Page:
Tension spikes between Colombia and Venezuela
This article first appeared Sept. 1 in pagina12.com.ar. Translation by Michael Otto.
The relationship between the Venezuelan and Colombian governments took new confrontational steps this week. Colombian President Iván Duque made the first accusation after a sector of the FARC [Revolutionary Armed Forces of Colombia] announced a return to arms. Duque asserted that the group, which he called “a gang of narco-terrorists,” has “the shelter and support of [Venezuelan President] Nicolás Maduro’s dictatorship.”
The Venezuelan government responded with a communiqué rejecting the accusations. “It is bizarre that Iván Duque, with absolute audacity, intends to shift to third countries and third parties his sole responsibility for the planned dismantling of the peace process and for blocking compliance with the commitments assumed and signed onto by the State of Colombia.”
This is not the first time that the Colombian government has accused Venezuela of letting insurgent forces operate in its territory, particularly the National Liberation Army (ELN). In addition to this, it had been alleged that FARC leaders Iván Márquez and Jesús Santrich — present in the video that was released to announce the return to arms — were in the neighboring country [Venezuela].
Venezuela’s Defense Minister Vladimir Padrino López denounced Iván Duque’s accusations as an attempt at warmongering: “The political problem facing Colombia cannot and must not lead to a military confrontation. We urge you not to seek excuses or pretexts with false positives to try to violate our territorial sovereignty, either by conventional forces or by irregular groups.”
In that context, on Aug. 31, Venezuelan Minister of Communication Jorge Rodríguez denounced the operation of three military training camps in Colombia where terrorist actions against the Venezuelan government and society are being prepared.
Rodriguez affirmed that one is located in the city of Maicao, 2.5 kilometers from the border, another in Rio Acha and the third in the Sierra Nevada de Santa Marta. He explained that the first two are training for the use of explosives, and the third is for military training. Rodríguez charged that “they are training more than 200 people there to carry out paramilitary actions, terrorism, selective assassinations, and aggression on the border.”
“Iván Duque, what are you going to do?” the Minister of Communication declared when exhorting the president of Colombia to dismantle the training centers, which makes him an accomplice to these crimes, he said.
Rodriguez explained that the Venezuelan authorities were able to confirm the existence of the facilities after disrupting three actions involving explosives. The first two were to occur on Aug. 17, when [terrorists] had planned to detonate explosives loaded with C4 in front of the headquarters of the Special Action Forces and a building in the 23 de Enero neighborhood, a Chavista stronghold. The third action had been scheduled for the end of August, with the detonation of an explosive in the Palace of Justice of Caracas, located in one of the busiest areas of the city center.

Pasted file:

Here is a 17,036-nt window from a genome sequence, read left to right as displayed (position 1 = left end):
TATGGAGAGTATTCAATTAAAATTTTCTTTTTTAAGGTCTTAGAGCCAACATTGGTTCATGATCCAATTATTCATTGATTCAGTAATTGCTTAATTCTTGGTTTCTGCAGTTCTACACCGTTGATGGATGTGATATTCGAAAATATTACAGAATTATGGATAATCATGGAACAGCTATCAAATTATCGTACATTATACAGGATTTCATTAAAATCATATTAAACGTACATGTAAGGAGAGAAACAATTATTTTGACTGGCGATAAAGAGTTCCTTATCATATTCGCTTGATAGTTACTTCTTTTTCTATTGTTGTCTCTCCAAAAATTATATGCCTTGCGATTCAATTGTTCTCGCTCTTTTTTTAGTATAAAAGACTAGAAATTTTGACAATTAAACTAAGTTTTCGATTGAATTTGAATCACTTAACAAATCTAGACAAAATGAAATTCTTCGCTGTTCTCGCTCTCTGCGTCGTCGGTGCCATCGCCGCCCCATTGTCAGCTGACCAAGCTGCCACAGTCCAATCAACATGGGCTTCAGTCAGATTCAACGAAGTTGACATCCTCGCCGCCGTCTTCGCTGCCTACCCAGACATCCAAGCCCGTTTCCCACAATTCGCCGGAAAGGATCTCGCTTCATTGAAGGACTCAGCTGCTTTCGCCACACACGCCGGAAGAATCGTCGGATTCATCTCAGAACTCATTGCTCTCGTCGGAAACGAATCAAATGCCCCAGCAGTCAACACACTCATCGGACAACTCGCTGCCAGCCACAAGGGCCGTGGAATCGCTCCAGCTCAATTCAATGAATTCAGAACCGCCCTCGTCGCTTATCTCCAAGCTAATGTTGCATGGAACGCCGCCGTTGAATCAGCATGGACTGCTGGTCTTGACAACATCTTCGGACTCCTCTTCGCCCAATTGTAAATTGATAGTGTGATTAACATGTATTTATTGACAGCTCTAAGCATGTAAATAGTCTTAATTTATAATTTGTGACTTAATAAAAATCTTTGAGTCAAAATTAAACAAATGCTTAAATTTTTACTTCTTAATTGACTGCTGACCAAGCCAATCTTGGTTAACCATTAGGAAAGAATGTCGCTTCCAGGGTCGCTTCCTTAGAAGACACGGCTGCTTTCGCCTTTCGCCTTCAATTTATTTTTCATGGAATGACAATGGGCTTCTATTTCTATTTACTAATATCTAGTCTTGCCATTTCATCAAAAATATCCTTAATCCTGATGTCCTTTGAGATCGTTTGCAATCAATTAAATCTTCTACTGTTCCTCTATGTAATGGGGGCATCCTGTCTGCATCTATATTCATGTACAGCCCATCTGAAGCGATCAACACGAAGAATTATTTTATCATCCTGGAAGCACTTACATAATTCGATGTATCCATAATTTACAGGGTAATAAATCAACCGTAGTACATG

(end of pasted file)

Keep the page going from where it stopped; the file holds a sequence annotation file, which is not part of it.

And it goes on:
“All of this is part of a plan that would culminate in the next two weeks. They intended to perpetrate actions of greater and greater magnitude against the people of Venezuela and the president of the Republic,” Jorge Rodríguez charged.
The intersecting accusations marked a return to the highest level of tension since Feb. 23 when the Colombian government opened two international bridges to try to bring trucks and demonstrators by force into Venezuelan territory. The following night there was an attack by a group of 60 paramilitaries on a Bolivarian National Guard post a few kilometers from the international bridge.
This is not the first time that the Venezuelan government has accused Colombia of playing an active part in the attempts to overthrow Nicolás Maduro. In August 2018, Venezuela pointed out that the perpetrators of the president’s assassination attempt had entered a camp in Colombia, more precisely in Chinácota. From there they had also brought the drones that were carrying the bombs used to carry out the action.
The escalation occurs at a time of crisis for the Venezuelan opposition, which has lost its ability to mobilize and to raise the expectations of its supporters. Its initiatives have been reduced in recent weeks, as well as its national and international media impact.
The counterpart on the international scene could be seen in two major news items. The first one was similar to what Cuba, Iran, Syria and North Korea are facing. The second one was political, with recognition of the existence of direct dialogue between the U.S. and Venezuelan governments.
The latter occurred after Maduro decided to withdraw from talks with the opposition in Barbados, due to the latest unilateral actions of the United States. The confirmation of back-channels dialogue between the two governments showed that the resolution of the conflict depends on an agreement with the U.S. government, the real decision-maker, financier and coordinator of the attempt to overthrow Maduro.
The possibility of such an agreement still appears to be far away in a deadlocked game. The U.S. claims that it will be unwilling to negotiate unless the Venezuelan president leaves office prior to an election. As for Maduro’s government, one of their demands is the withdrawal of the blockade against the country.
How will the new escalation between Venezuela and Colombia play out in this context? The Venezuelan government has denounced the labyrinthine war plans being prepared from the neighboring country on several occasions. Venezuelan Vice President Delcy Rodríguez announced that she will present evidence to the United Nations on “the protection and shelter provided by Iván Duque to terrorists and armed groups in Colombia which are authorized by him to attack our constitutional order.”